Fires in Alaska, Canadian smoke over the Lower 48

June 29th, 2015
Suomi NPP VIIRS 3.74 µm infrared channel images, times as indicated (click to enlarge)

Suomi NPP VIIRS 3.74 µm infrared channel images, times as indicated (click to enlarge)

Suomi NPP 0.64 µm visible channel images, times as indicated (click to enlarge)

Suomi NPP 0.64 µm visible channel images, times as indicated (click to enlarge)

The 2015 Wildfire Season is off to a quick start in Alaska (continuing an observed trend). This map (from this site) shows more than 300 active fires over Alaska at 2000 UTC on 29 June 2015. This graph (from the Alaska Climate Info Facebook page) compares early burn acreage in 2015 to that in 2004 (the year with the most acreage burned — see this graph, courtesy of Uma Bhatt, University of Alaska-Fairbanks).

Soumi NPP VIIRS 3.74 µm infrared imagery from early morning on 29 June 2015 (top) shows numerous wildfire hot spots (dark black pixels) in the region surrounding the Yukon River (the middle portion of the imagery, south of Kotzebue Sound). VIIRS visible imagery from the same time, above, shows an extensive pall of smoke over much of central Alaska.

GOES-13 Visible (0.63 µm) imagery (click to play animation)

GOES-13 Visible (0.63 µm) imagery (click to play animation)

Meanwhile, thick smoke from fires burning over northern Canada (comparison of VIIRS visible and shortwave IR images from 28 June) was drifting southward over central portions of the Lower 48 states. The smoke plume on 28 June (above) was fairly narrow; however, a much broader and thicker plume was seen moving south on 29 June (GOES visible imagery below, then MODIS/VIIRS true-color RGB imagery as displayed using the SSEC RealEarth web map server). SSEC MODIS Today true-color imagery of this smoke plume is also available here. Pilot reports placed the lower and upper bounds of the thick smoke at 5000 and 17500 feet, with flight visibilities as low as 2 miles at 5000 feet. Some of the smoke subsided to the surface in southeastern South Dakota, restricting the surface visibility at Sioux Falls to 5 miles and raising the Air Quality Index there into the Unhealthy category. In fact, the smoke was so thick over far eastern South Dakota that it had the effect of reducing surface heating and slowing the rise of afternoon temperatures, such that convective temperatures were not being reached and probabilities of precipitation had to be scaled back:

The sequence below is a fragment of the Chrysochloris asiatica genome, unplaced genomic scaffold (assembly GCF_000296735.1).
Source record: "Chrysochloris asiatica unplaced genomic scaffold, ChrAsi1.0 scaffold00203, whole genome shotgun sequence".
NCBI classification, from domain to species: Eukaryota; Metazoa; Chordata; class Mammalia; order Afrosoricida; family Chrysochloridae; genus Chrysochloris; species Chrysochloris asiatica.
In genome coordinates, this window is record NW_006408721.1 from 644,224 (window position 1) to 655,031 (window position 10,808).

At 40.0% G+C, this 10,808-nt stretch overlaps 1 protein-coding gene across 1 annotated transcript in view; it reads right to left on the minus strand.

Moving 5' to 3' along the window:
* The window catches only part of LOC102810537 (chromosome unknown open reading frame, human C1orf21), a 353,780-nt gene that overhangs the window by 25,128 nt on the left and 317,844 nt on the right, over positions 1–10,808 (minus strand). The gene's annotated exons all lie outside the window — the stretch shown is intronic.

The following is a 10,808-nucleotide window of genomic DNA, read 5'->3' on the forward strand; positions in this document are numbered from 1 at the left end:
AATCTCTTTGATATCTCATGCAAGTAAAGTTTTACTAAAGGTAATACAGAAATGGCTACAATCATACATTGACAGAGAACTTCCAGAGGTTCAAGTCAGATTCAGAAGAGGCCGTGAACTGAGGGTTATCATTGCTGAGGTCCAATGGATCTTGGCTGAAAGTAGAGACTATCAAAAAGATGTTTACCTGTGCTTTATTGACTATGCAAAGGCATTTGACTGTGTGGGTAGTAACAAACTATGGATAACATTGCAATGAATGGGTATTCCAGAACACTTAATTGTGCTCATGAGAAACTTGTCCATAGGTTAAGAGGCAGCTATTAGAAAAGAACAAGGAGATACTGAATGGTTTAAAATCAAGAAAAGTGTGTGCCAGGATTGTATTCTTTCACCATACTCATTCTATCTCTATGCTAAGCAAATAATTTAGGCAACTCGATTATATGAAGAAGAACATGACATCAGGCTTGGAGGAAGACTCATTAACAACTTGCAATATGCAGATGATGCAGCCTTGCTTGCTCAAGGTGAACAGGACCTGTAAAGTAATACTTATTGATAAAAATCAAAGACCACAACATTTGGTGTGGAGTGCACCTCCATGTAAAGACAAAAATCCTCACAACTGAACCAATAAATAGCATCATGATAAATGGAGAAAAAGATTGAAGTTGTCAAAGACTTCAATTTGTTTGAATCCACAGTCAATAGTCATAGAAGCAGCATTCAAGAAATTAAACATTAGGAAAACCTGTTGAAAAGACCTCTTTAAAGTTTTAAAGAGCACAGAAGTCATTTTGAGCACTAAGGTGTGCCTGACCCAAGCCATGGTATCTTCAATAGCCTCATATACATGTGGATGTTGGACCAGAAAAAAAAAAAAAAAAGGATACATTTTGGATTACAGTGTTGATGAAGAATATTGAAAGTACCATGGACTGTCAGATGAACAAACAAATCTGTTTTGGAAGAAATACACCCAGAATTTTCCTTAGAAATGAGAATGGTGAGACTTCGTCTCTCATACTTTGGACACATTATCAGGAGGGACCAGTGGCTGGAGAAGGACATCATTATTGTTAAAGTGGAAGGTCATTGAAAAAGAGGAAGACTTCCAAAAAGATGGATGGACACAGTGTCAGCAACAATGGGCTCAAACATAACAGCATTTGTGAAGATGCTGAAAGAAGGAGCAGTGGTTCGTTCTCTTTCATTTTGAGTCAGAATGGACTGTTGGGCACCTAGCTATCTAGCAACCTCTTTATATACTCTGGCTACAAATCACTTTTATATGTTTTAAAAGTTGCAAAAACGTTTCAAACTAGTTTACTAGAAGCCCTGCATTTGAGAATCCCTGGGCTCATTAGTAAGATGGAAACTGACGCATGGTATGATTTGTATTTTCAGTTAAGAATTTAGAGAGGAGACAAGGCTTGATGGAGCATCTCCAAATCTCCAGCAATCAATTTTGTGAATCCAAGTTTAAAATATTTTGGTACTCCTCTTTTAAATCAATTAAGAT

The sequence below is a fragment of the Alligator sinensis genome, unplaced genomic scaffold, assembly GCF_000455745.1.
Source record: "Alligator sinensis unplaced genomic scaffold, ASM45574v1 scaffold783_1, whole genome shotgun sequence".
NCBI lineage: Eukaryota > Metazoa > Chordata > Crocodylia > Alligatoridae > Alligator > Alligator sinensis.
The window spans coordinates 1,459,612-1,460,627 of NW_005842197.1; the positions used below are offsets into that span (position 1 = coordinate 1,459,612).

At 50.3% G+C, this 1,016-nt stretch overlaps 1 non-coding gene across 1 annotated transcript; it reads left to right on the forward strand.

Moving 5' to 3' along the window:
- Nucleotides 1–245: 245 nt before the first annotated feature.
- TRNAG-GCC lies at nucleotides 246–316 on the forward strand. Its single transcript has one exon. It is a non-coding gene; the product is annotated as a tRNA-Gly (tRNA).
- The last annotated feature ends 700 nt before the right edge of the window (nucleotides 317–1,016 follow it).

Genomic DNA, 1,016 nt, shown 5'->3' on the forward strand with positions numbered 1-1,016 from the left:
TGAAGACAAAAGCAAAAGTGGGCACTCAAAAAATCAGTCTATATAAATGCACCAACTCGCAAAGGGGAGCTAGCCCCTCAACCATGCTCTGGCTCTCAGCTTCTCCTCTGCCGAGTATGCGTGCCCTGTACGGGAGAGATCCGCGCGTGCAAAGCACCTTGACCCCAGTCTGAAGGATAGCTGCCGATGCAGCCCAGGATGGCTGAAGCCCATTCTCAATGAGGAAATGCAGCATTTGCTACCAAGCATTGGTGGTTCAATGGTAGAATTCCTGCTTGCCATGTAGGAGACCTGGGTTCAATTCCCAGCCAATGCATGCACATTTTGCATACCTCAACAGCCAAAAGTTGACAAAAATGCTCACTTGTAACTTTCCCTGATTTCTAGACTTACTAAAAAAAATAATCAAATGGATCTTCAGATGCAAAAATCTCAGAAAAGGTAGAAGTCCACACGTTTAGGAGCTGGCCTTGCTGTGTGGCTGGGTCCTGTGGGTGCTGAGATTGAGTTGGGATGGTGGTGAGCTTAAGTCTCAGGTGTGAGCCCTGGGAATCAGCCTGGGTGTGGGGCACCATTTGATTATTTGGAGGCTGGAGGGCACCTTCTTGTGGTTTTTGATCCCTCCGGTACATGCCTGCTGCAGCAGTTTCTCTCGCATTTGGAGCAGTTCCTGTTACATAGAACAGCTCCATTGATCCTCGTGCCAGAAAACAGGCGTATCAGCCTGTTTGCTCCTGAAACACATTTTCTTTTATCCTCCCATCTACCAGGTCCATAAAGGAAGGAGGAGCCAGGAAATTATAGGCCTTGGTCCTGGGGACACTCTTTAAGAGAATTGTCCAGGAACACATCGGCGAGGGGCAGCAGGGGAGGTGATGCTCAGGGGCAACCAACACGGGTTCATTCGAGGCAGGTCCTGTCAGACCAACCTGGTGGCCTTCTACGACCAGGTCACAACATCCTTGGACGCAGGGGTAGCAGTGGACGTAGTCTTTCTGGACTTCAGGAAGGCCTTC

AREA FORECAST DISCUSSION
NATIONAL WEATHER SERVICE SIOUX FALLS SD
356 PM CDT MON JUN 29 2015

.SHORT TERM…(THIS EVENING THROUGH TUESDAY)
ISSUED AT 356 PM CDT MON JUN 29 2015

IN ADDITION…THICK PLUME OF SMOKE CONTINUES TO DRIFT SOUTHWARD IMPACTING NEARLY ALL OF THE FORECAST AREA…BUT MOST   NOTABLE ALONG AND EAST OF THE JAMES RIVER VALLEY. BECAUSE OF THIS…AFTERNOON TEMPERATURES ARE ABOUT 2 TO 4 DEGREES
COOLER THAN FORECAST AND WE ARE HAVING A HECK OF A TIME REACHING OUR CONVECTIVE TEMPERATURE. THEREFORE LOWERED THE LATE AFTERNOON AND EVENING POPS IN OUR EASTERN ZONES TO ONLY SLIGHT CHANCE POPS. BUT EVEN THOSE MAY BE TOO HIGH AND IF NOTHING DEVELOPS OVER THE NEXT COUPLE OF HOURS…THEY MAY NEED TO BE REMOVED ENTIRELY.

GOES-13 Visible (0.63 µm) imagery (click to play animation)

GOES-13 Visible (0.63 µm) imagery (click to play animation)